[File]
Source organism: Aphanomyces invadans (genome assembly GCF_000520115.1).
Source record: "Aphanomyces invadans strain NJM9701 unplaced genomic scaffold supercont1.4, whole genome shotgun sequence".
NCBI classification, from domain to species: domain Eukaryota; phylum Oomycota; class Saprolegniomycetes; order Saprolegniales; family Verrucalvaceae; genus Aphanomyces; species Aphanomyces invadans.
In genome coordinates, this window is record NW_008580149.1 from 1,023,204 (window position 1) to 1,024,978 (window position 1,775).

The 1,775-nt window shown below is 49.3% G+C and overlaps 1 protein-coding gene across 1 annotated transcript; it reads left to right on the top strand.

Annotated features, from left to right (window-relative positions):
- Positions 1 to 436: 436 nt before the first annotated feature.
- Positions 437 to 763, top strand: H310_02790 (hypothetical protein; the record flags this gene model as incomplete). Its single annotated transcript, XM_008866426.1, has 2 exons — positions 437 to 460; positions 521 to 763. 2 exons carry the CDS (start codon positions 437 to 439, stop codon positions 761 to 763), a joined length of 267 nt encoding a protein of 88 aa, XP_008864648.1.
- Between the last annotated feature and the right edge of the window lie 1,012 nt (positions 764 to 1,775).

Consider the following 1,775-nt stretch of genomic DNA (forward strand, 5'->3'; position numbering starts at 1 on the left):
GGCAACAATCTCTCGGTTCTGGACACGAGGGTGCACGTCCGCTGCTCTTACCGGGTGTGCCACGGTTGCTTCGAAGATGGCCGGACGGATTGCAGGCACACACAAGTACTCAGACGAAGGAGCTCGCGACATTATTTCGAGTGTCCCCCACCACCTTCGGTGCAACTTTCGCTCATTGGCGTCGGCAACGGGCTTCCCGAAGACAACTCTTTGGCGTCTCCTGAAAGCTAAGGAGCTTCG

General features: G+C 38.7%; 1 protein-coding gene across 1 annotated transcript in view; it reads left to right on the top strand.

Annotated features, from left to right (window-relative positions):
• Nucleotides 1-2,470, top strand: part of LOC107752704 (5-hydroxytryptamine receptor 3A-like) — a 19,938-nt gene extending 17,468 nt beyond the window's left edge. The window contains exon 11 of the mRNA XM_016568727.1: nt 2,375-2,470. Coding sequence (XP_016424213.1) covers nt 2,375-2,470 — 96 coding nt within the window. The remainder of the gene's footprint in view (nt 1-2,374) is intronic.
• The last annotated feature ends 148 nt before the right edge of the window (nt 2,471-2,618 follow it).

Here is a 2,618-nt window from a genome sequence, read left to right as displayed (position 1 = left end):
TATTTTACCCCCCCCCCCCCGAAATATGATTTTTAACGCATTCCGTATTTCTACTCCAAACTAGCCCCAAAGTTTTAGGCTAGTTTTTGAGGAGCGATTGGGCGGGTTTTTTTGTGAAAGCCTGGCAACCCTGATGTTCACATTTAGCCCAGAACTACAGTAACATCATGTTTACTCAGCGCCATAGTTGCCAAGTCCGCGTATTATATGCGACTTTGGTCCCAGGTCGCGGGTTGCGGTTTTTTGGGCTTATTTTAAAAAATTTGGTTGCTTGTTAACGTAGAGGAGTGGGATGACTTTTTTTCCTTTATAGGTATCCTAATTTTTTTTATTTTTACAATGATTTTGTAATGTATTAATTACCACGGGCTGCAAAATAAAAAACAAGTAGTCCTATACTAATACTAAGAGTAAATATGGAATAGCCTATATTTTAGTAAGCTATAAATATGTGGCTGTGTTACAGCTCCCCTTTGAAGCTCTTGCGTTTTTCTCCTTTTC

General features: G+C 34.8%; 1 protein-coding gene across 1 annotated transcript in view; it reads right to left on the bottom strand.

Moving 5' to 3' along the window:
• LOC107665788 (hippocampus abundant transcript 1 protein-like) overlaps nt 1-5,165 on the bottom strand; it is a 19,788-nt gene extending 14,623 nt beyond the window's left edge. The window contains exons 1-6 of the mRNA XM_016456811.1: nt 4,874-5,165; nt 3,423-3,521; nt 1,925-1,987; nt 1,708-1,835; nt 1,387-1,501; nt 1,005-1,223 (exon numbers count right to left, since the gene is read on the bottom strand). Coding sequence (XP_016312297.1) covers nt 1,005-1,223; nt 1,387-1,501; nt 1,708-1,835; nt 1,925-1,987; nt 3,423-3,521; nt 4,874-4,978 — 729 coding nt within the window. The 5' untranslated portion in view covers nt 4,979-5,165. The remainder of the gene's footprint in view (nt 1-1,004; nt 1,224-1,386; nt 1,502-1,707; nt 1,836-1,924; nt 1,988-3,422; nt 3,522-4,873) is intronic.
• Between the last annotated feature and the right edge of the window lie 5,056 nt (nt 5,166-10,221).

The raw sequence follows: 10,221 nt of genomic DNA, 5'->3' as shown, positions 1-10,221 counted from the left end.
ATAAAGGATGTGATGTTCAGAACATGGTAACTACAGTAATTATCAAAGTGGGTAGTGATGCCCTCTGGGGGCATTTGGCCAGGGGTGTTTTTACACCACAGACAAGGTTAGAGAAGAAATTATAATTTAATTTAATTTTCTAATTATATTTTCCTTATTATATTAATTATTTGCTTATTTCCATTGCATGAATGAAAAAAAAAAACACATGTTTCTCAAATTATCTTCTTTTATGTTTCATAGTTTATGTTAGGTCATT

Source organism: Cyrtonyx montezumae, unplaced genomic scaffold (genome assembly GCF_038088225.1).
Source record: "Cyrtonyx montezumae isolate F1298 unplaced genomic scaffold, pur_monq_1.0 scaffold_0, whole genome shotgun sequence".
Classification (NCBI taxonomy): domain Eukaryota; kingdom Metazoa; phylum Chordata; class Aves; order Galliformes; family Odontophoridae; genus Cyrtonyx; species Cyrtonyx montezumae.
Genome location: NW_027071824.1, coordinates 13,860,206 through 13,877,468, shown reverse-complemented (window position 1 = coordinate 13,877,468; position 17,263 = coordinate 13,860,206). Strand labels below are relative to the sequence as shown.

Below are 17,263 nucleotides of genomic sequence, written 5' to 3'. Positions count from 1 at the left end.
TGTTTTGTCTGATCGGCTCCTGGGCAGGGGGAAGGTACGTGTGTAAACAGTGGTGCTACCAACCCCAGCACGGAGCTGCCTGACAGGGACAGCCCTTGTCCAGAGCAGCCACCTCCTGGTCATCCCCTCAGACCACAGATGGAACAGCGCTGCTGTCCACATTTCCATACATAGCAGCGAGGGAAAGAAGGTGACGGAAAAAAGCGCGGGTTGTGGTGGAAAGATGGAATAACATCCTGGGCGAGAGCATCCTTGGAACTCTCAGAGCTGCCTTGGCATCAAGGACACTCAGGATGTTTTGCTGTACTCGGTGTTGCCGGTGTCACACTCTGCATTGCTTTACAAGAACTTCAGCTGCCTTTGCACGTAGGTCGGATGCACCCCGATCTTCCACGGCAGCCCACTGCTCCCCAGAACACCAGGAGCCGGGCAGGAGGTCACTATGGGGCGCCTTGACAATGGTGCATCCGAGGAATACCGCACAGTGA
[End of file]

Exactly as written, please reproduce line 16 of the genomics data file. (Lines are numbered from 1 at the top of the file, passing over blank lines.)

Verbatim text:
Here is a 2,618-nt window from a genome sequence, read left to right as displayed (position 1 = left end):